by | Nov 21, 2015 | Uncategorized | 7 comments

By now enough evidence abounds to support the true experiences of those who have gone close to, or beyond death’s door, and returned. Queen Noor’s book “Leap of Faith” comes to mind immediately, in which, she relates candidly, her late husband King Hussien of Jordon’s experience of seeing the light, prior to his final departure many months later. The video above should help to dispel doubts, if there are any, regarding the fact that life ends upon the exit of the spirit that propels it.

But closer to home brings me to my own mother who had to be hospitalized due to an intestinal infection along with other subsequent complications that took her to death’s door. In her state of partial consciousness she spoke about an urgent 6 o’clock appointment at a prayer tower. She had to get dressed hurriedly because she could not be late. “Hurry up, hurry up,” she told my sister Marcia, speaking softly from pain and grogginess from medication.  Marcia, her loving loyal attendant, knew that she was “travelling” and watched and listened to her keenly.  Most of her 19 grandchildren and a few great grandchildren had gathered around her bed in a mournful demeanor, no doubt sending up prayers for her keeping.

Those of us who lived overseas were on high alert. With our cell phone clutched closely, we worked almost mindlessly waiting on the final call. My sister Avis made hurried arrangements and got on the earliest flight to see her before the end; a visit that Mama does not remember, though she slept beside her in the bed and stayed for a week. She was down to skin and bones, rejecting all foods except Jello, and in what was anticipated as the last few days, managed to lock her teeth to prevent the intake of even water. In the meantime she complained that her efforts to get to the prayer tower by 6 o’clock were being thwarted. There were too many children, she complained, standing in her way. At 10 minutes to 6 o’clock Marcia left the bedside and went to sit in the backyard. Her strength wavered as she watched the clock in the final countdown and realized that she couldn’t stand there and watch as Mama took her last breath.

She went back to the room some 20 minutes later and found that Mama was still breathing. It must not have been her time, was the general thought, or God had granted her an extension. Full memory of her “journey” was regained along with her health. She did make it to the prayer tower on time, she recalls, but upon entering, she came upon a large group of extremely happy children, dancing and prancing. Upon seeing her they stopped and the eldest approached and admonished her to go back. “We cannot take you, it is not your time yet!” she was told, mimicking the soft but stern voice.

It has been said that the ardent prayers of eight people resounds as much to the heavens as a stadium full, a testament that we have attributed to her being back to her usual healthy weight and now eating whatever foods she prefer on any given day.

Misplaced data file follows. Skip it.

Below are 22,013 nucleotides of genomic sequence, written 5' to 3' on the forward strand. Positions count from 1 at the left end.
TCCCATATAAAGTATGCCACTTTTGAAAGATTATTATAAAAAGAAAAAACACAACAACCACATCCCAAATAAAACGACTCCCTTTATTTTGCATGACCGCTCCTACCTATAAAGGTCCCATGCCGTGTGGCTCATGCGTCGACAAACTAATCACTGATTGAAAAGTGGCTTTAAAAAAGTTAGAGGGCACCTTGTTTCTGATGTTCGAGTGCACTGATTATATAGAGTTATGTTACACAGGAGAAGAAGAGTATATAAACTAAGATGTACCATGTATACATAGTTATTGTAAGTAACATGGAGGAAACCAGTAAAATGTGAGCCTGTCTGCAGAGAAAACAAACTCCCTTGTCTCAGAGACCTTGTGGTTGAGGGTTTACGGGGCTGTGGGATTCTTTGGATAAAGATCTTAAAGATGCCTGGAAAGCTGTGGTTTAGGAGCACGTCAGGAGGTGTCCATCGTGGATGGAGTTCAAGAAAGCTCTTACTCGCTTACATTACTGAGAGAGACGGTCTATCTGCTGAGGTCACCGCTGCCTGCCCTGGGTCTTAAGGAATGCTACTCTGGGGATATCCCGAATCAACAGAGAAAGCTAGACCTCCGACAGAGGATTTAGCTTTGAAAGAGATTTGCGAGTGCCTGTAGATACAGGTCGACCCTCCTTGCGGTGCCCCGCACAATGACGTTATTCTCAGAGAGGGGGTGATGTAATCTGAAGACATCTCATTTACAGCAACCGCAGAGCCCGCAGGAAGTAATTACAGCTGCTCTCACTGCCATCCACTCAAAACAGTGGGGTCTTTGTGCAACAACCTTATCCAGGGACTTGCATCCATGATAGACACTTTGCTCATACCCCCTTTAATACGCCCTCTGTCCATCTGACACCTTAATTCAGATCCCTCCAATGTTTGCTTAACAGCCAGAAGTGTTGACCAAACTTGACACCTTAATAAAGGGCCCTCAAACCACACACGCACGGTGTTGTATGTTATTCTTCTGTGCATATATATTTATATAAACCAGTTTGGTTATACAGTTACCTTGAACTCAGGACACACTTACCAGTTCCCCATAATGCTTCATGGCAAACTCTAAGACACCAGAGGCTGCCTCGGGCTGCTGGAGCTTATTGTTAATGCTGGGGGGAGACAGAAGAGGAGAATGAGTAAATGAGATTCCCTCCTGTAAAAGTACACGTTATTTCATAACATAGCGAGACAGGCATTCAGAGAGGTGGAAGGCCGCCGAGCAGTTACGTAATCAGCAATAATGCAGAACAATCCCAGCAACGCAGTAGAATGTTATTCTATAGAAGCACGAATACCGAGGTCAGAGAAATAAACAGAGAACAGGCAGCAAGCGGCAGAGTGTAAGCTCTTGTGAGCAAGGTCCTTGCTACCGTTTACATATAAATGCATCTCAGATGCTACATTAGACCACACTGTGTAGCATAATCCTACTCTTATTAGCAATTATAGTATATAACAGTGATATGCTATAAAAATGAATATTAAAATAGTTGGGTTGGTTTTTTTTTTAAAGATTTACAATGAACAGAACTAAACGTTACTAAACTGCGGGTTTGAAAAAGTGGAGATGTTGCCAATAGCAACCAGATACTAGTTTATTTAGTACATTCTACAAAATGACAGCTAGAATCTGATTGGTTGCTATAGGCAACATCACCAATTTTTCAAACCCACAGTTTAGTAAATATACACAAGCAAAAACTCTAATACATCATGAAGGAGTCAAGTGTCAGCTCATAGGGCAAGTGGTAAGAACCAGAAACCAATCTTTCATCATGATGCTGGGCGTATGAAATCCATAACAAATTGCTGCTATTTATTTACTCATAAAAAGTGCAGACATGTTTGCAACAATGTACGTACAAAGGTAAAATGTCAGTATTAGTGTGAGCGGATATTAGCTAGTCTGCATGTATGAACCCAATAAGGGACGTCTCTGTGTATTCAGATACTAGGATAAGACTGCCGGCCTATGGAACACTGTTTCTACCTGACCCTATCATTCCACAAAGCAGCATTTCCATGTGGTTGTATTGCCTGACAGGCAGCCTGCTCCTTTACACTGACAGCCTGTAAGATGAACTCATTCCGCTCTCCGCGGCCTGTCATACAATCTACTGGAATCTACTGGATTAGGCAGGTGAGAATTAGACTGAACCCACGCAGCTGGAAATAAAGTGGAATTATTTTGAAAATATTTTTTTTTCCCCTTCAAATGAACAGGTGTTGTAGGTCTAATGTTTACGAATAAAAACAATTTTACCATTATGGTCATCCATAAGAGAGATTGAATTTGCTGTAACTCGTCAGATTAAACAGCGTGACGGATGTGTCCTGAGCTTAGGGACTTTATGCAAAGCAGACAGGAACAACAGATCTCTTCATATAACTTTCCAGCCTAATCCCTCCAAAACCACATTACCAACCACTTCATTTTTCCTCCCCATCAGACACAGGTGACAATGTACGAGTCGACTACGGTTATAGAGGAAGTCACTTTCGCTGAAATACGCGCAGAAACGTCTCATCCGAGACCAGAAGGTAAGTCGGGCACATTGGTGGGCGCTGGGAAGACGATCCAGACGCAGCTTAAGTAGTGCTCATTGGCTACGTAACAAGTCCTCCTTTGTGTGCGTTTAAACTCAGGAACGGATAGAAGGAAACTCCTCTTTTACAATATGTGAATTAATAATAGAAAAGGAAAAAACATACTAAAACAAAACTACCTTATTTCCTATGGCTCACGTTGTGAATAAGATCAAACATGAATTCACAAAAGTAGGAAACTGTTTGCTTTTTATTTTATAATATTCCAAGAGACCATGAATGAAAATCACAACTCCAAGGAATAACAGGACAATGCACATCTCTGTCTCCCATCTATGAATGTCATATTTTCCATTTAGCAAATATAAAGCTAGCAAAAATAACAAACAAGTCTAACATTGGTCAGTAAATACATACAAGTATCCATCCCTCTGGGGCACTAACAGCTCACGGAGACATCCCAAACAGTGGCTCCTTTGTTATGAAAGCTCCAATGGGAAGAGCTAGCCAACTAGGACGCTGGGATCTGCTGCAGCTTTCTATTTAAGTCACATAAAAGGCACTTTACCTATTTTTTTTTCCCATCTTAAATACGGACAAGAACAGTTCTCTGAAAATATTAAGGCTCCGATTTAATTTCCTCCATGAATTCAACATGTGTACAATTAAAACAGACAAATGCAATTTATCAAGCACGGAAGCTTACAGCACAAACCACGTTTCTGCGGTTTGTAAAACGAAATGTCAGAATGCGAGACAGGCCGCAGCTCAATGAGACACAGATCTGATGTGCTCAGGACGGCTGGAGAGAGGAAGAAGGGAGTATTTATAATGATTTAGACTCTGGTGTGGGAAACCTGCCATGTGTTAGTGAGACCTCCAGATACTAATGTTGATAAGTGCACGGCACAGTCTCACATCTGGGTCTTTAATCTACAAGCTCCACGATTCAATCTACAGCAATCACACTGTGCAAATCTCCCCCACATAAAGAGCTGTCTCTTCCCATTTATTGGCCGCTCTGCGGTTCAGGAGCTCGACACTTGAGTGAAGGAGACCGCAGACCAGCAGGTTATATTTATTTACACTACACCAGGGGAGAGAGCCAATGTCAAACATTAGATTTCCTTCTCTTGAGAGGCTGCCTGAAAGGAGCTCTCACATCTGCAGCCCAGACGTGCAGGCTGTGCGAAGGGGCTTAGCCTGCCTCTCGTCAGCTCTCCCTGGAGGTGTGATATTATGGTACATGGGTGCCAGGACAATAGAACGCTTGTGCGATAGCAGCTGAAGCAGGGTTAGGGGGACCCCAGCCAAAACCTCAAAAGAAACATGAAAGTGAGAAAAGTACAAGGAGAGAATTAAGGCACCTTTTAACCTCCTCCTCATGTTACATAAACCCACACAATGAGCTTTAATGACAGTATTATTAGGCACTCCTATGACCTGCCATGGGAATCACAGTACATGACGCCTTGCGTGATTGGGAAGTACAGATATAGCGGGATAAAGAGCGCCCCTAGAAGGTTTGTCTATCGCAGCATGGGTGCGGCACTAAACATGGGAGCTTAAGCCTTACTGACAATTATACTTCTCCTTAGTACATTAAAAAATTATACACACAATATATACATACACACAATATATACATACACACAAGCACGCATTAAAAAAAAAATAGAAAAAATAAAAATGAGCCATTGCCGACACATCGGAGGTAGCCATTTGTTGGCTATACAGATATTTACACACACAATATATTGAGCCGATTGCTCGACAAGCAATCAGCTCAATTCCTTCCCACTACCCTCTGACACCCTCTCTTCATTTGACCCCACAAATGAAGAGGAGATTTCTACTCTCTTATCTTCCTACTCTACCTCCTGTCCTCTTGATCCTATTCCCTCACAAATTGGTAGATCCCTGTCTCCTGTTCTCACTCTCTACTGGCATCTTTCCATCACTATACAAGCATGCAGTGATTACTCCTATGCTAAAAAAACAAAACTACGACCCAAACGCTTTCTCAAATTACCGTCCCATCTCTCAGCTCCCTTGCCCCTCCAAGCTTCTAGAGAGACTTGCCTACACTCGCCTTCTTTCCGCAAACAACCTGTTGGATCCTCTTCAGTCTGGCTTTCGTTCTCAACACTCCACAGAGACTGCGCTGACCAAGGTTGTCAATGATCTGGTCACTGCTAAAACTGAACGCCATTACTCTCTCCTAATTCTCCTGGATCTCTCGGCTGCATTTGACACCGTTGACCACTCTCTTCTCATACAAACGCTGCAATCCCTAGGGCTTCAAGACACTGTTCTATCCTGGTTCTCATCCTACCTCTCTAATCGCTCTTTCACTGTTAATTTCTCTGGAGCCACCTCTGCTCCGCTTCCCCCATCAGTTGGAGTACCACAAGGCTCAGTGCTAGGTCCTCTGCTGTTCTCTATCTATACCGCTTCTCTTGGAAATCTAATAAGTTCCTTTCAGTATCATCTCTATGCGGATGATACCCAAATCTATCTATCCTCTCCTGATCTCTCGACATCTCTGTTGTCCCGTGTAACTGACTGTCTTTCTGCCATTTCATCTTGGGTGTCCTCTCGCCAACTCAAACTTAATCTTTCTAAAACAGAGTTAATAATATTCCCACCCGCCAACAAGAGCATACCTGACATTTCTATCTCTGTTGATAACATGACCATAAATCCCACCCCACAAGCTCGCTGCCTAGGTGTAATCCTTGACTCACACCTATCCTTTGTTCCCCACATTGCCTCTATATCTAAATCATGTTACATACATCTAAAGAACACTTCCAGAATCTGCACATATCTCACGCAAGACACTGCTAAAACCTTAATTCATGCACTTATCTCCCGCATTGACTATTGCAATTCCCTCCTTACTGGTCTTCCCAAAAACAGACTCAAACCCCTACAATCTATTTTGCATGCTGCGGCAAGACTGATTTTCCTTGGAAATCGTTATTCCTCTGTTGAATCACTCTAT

Kathleen Gardner’s story at speaks of her near-death experience. “It would have been remarkable even if nothing had happened afterwards,” it states. She had a severe haemorrhage after the birth of her second baby, found herself unable to breathe and, as she puts it, ‘popped out’ of her body. Suddenly, all her pain had gone and she seemed to be half-way towards the ceiling, looking down on the doctors and nurses trying to revive her.

‘The midwife was crying,’ she said. ‘I could see all the panic going on round the bed and I thought what a shame it was that they were paying so little attention to my new baby in its cot on the other side of the room.

‘It didn’t upset me though,’ she added with a laugh, ‘I wasn’t at all caring about it!’ Then she found herself going along a dark tunnel – ‘sloping slightly upwards’ – towards a circle of light. As she moved towards it, she began to feel ‘lovely, happy, peaceful, so wonderful it’s hard to describe’. Although she couldn’t see a hand, she sensed that somebody within the light was trying to reach out to her.

She thought: ‘What am I doing here? My husband will never cope,’ and immediately, to her disgust, shot back into her body, ‘like a train going backwards at 200 miles an hour.’ She felt agonizing pain again and asked herself bitterly: ‘What the hell did I do that for?’

That was in 1965 but to Kathleen, now 50 and an office administrator in Worcester, the episode is as sharp and crystal-clear as the day it happened. Never a day goes by without her thinking about it. What is even more remarkable, however, is that although the experience may only have lasted for a few seconds it fundamentally changed her life.

I’m totally different now,’ she said. ‘For a start, I can’t bear to kill anything. I don’t even use a fly-spray. I just feel a total respect for all living things. Now I appreciate everything.

Marlene Daley



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